Drugs order bacteria to commit suicide

Rcjohnsen rcjohnsen at aol.com
Sun Feb 20 20:14:48 EST 2000

  Drugs order bacteria to commit suicide

   People have a misperception that bacteria are selfish, solitary creatures.
In reality, they often live in large colonies and coordinate their activities.
When conditions become overcrowded or food scarce, some bacteria may even make
the ultimate sacrifice and kill themselves.
New research indicates that many, if not all, known antibiotics exploit this
noble behavior. Elaine Tuomanen of St. Jude Children's Research Hospital in
Memphis and her colleagues have identified a suicide program in one bacterium
that penicillin and other antibiotics trigger. They've even discovered a small
bacterial protein, or peptide, that they call a "death signal" because it
commands the microbe to tear its cell wall apart.
   These findings, say microbiologists, promise a rethinking of how antibiotics
act and may lead to a new generation of drugs that more directly turn on
bacterial suicide programs.
"It's exciting," says Michael S. Gilmore of the University of Oklahoma Health
Sciences Center in Oklahoma City. "We've bought into dogmatic views of how
antibiotics work without really understanding the molecular principles behind
them, which means we were searching for new antibiotics with blinders on."
   By identifying the bacterial molecules that antibiotics target,
microbiologists had developed an understanding of the immediate effects of most
antibiotics. Some, such as penicillin and Vancomycin, interfere with the
construction of the bacterial cell wall, while many others inhibit protein
synthesis within a microbe. Yet these actions only explain why
antibiotic-treated bacteria stop growing, not why the drugs ultimately kill the
germs, says Tuomanen.
  For penicillin, biologists once thought that disrupting cell wall synthesis
leads to a weakened wall that finally bursts. Over the past few decades,
however, they've learned that penicillin-treated bacteria activate a class of
their own enzymes, autolysins, to dissolve the cell wall. Indeed, almost all
antibiotics indirectly trigger this autolysin response.
Treating bacteria with "penicillin is like handing them a gun. But if they
don't pull the trigger, it's not going to work," says Tuomanen.
   Last year, her group revealed crucial components of one bacterium's suicide
program. The team worked with strains of Streptococcus pneumoniae—a common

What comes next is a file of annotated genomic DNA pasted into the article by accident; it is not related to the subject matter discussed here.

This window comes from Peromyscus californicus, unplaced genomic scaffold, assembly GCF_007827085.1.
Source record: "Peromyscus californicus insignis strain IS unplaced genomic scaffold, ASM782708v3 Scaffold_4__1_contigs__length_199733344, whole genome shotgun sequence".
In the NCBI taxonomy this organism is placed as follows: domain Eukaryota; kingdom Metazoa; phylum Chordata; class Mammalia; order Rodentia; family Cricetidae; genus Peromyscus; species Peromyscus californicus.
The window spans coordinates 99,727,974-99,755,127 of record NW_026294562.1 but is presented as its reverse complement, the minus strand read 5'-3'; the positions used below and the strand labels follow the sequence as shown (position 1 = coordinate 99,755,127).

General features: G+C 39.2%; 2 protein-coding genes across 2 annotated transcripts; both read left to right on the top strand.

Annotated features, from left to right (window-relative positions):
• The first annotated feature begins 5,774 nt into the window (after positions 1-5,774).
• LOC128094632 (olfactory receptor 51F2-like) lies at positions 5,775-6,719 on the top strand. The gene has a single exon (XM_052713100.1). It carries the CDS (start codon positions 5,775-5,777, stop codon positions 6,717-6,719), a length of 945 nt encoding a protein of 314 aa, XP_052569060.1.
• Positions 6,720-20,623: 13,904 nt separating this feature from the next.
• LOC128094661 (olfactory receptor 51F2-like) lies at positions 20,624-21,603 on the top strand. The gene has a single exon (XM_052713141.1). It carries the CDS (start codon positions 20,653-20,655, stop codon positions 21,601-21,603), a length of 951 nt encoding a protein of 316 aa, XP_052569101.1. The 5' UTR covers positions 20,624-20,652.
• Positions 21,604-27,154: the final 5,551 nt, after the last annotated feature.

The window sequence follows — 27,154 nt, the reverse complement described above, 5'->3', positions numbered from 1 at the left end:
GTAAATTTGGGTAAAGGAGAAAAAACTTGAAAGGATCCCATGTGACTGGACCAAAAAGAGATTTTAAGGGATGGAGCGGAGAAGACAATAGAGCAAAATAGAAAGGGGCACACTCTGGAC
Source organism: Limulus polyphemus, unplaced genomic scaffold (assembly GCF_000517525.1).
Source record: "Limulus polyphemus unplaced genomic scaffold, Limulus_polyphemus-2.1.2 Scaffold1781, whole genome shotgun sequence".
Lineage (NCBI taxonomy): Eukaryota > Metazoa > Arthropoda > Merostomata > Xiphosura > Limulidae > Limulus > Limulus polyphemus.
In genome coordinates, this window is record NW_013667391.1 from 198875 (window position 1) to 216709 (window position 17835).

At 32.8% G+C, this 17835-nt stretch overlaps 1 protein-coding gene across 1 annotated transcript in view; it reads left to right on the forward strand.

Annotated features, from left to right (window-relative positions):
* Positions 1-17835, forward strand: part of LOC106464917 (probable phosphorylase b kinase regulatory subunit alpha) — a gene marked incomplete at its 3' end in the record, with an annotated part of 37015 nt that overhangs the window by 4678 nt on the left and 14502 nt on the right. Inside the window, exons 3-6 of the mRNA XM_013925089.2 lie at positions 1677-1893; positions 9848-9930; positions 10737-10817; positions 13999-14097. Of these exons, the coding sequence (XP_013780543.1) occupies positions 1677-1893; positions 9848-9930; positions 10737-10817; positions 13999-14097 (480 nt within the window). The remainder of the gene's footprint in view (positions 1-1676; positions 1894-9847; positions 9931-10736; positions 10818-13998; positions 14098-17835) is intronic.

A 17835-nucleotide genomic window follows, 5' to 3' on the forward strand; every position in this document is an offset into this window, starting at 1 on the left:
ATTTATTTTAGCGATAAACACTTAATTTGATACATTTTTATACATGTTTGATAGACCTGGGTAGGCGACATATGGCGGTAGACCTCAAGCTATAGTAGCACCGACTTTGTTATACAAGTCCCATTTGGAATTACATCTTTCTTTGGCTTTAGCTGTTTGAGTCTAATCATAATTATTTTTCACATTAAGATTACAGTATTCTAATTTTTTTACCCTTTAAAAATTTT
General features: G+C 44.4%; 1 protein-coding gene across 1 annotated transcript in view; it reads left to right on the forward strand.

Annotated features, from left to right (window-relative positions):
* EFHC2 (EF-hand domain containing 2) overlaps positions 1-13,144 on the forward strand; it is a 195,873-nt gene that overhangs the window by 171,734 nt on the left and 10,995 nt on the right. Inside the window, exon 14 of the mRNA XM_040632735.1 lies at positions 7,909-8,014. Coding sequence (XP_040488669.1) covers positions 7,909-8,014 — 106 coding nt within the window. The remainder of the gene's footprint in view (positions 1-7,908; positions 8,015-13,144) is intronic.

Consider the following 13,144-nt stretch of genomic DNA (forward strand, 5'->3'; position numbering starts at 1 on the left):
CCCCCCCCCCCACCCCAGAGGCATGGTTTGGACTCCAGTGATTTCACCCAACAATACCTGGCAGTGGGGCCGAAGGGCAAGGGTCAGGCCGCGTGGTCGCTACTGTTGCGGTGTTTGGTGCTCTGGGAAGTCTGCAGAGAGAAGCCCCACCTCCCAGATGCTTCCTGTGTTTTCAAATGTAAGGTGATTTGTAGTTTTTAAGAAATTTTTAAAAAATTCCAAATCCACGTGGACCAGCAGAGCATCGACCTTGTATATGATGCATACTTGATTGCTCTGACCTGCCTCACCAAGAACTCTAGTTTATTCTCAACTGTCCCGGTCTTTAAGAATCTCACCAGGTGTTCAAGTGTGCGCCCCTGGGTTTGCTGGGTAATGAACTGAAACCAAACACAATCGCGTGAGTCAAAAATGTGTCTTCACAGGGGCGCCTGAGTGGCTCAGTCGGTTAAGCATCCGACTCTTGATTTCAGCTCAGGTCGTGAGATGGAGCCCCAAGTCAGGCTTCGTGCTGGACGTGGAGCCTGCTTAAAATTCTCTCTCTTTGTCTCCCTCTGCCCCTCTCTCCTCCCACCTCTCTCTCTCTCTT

cause of deadly meningitis and other illnesses—that stop growing but don't die
when treated with penicillin,  Vancomycin, and other antibiotics. This trait,
called tolerance, receives little attention but is likely more widespread than
cgmpllete resistance to antlbiotics, says Tuomanen.
   The investigators found that the tolerant bacteria had a mutation in the
gene for a sensor protein called VncS. Together with a protein called VncR,
VncS forms a suicide-signaling pathway in the bacterium. VncR normally holds
autolysins in check. If something triggers VncS activity, however, the protein
chemically modifies VncR such that it somehow releases the autolysins to chew
up the bacterial cell wall.
   In the January MOLECULAR CELL, Tuomanen's team identifies the signal that
stimulates VncS. Called Pep27, it's a peptide containing just 27 amino acids.
Although S. pneumoniae constantly makes and secretes this peptide, the
bacterial-suicide program normally stays off.
   "We believe [Pep27] has to reach a certain critical concentration before the
sensor sees it. That concentration is typical of when the bacteria are at high
density, says Tuomanen.
   Antibiotics such as penicillin and Vancomycin somehow activate the VncS
VnsR--autolysiin suicide pathway, possibly by increasing production of Pep27;
according to preliminary data from Tuamanen's lab. The investigators
demonstrated the potency of Pep27 by injecting it into the spinal cord of
rabbits with meningitis caused by S. pneumaniae. The peptide killed bacteria as
effectively as penicillin does, they found.
   While natural peptides often make poor drugs—most are toxic or easily
degrade( by enzymes in the body—investigator are learning how to construct
safe, stable peptides or small molecules that mimiic them. In theory, compounds
based on Pep27 or similar death signals in other bacteria would make effective
antibiotics. "If we could pirate that death signal, we could trigger the
[bacteria] to die," says Giilmore.	—J. Travis

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